I'm trying to understand stocks. My current view is the following.
Assume I have a company and I need money to expand my business. Instead of taking a loan I give people the opportunity to buy a fraction of my company. When buying a fraction one gets voting power in proportion to the amount of shares one owns (I know this could vary but let's keep it simple and focus on the gist of it) and certificate (maybe inaccurate word choice) that says "you own X amount of this company" and this certificate has some value that is determined by the current supply and demand (except in the initial release of shares).
Now, I was the one who decided how many shares were declared and to what price they were initially sold at. Let's assume all shares were successfully sold, now the shareholders are free to sell the shares at lower or higher price and then the market will continue on its own. Here comes my trouble to understand and my question. The company only received money from the initial selling of shares and will never receive money from the shares again? Also the value of the shares is completely independent from the amount of money the company has and how the company performs? I know that a prosperous company correlates with increased value of share but it does not necessarily need to increase also the other way around does not need to decease when a company loses money. It is as the company and stock are two completely different identities with some vague connection which is the "certificate".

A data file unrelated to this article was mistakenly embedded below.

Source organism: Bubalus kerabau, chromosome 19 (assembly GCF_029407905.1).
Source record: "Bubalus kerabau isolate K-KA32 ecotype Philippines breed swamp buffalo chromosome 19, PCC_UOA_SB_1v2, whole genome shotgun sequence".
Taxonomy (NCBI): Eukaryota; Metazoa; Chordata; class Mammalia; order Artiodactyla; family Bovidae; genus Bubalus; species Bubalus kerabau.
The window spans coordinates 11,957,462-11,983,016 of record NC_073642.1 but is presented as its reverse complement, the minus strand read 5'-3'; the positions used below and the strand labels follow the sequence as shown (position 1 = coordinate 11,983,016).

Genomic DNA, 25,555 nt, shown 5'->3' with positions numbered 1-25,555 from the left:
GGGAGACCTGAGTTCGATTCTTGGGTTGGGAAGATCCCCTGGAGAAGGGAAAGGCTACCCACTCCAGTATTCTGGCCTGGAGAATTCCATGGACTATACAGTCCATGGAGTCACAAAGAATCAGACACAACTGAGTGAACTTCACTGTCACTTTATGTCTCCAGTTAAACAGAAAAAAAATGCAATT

In short, does a company only profit from becoming a stock in the initial release of shares?
P.S. I'm not looking for some vague answer that a company can profit by the majority of shareholders voting and running the company which in turn produces revenue.